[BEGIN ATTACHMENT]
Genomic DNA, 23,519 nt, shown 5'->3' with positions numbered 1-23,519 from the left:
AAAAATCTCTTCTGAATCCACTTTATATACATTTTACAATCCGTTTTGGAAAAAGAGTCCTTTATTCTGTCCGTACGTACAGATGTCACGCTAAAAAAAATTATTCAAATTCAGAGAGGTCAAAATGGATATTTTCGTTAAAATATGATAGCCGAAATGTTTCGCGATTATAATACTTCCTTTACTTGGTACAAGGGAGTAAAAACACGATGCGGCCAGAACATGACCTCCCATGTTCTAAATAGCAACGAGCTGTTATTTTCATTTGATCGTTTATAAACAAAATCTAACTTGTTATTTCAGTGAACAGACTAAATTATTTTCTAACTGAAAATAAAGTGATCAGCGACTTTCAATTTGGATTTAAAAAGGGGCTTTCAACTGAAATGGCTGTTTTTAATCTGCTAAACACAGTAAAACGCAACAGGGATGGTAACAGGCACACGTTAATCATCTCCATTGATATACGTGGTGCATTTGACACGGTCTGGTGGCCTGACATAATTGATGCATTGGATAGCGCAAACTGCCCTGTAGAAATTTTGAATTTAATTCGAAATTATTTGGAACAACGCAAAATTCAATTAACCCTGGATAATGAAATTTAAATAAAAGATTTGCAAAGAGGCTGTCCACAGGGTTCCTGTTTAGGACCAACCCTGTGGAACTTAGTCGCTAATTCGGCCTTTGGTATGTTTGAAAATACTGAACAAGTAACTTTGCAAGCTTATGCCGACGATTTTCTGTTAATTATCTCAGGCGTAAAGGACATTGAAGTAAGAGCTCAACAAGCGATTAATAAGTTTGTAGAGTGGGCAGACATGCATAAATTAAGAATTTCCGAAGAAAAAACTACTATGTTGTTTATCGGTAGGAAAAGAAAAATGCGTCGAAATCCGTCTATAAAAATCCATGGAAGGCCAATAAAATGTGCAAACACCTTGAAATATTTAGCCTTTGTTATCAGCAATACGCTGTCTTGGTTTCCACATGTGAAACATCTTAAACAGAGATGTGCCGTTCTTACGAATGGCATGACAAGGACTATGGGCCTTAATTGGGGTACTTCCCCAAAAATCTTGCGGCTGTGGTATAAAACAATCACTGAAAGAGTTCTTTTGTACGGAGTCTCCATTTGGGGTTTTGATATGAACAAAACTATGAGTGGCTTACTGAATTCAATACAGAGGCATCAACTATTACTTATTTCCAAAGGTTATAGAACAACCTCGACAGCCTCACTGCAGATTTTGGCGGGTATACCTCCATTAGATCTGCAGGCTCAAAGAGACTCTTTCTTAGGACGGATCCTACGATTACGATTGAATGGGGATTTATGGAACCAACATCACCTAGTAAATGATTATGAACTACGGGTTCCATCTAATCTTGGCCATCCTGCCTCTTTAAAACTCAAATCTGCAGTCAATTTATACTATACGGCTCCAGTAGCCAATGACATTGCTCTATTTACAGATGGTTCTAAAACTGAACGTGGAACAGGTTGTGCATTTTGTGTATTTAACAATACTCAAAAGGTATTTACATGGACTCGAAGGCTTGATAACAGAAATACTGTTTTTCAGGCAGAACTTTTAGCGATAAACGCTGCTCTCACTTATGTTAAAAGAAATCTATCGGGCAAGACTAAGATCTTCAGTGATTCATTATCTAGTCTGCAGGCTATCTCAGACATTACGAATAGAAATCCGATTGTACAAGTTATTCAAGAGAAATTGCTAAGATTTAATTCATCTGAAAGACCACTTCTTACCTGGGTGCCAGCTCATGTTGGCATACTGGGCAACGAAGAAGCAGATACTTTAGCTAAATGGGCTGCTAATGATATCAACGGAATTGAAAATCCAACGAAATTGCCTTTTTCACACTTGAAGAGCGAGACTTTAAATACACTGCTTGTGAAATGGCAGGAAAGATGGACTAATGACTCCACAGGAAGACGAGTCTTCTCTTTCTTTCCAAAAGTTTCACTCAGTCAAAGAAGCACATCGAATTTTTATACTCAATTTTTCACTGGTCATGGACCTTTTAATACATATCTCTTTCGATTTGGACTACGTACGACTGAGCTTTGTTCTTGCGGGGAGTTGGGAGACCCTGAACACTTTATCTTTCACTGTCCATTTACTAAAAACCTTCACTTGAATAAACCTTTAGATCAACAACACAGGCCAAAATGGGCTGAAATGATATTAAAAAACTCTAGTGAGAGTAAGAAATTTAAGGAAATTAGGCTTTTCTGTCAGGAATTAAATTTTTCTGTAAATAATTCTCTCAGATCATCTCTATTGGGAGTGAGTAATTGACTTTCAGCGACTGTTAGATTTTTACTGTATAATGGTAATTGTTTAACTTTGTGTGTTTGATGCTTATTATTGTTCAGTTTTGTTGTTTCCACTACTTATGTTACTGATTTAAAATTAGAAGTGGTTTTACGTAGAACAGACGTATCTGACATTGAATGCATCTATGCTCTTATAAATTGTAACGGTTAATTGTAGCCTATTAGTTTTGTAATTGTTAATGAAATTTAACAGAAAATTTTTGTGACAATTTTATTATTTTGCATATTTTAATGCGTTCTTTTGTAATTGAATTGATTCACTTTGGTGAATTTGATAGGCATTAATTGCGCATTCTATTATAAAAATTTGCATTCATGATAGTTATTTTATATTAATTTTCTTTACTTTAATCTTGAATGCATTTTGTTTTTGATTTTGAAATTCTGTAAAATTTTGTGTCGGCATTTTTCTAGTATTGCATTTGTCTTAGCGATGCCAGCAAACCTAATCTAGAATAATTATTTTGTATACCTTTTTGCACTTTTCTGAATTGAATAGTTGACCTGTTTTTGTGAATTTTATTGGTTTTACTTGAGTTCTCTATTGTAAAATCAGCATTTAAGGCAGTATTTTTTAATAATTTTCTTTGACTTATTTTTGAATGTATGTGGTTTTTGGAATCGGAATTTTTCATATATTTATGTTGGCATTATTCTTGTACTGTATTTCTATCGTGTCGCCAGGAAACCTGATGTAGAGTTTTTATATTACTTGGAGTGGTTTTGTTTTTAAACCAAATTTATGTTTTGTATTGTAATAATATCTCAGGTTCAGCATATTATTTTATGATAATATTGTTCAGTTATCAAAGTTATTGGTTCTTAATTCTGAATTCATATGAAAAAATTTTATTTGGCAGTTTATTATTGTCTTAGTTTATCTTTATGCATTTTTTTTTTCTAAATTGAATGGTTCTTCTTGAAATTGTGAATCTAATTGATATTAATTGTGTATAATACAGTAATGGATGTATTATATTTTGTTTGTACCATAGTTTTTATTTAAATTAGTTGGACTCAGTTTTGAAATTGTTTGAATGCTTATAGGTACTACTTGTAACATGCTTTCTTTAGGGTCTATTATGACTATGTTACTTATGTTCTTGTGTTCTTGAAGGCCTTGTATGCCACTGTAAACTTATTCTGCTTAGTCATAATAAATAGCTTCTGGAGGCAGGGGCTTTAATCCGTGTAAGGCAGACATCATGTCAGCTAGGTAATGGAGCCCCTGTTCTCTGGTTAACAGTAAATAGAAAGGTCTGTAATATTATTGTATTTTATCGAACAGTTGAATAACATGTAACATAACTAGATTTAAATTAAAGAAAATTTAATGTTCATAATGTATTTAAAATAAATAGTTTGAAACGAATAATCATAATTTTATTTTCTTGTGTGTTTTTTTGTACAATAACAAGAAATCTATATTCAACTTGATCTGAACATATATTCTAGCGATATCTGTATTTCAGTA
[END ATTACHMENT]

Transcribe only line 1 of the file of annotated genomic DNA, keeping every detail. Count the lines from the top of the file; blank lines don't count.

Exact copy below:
Genomic DNA, 23,519 nt, shown 5'->3' with positions numbered 1-23,519 from the left: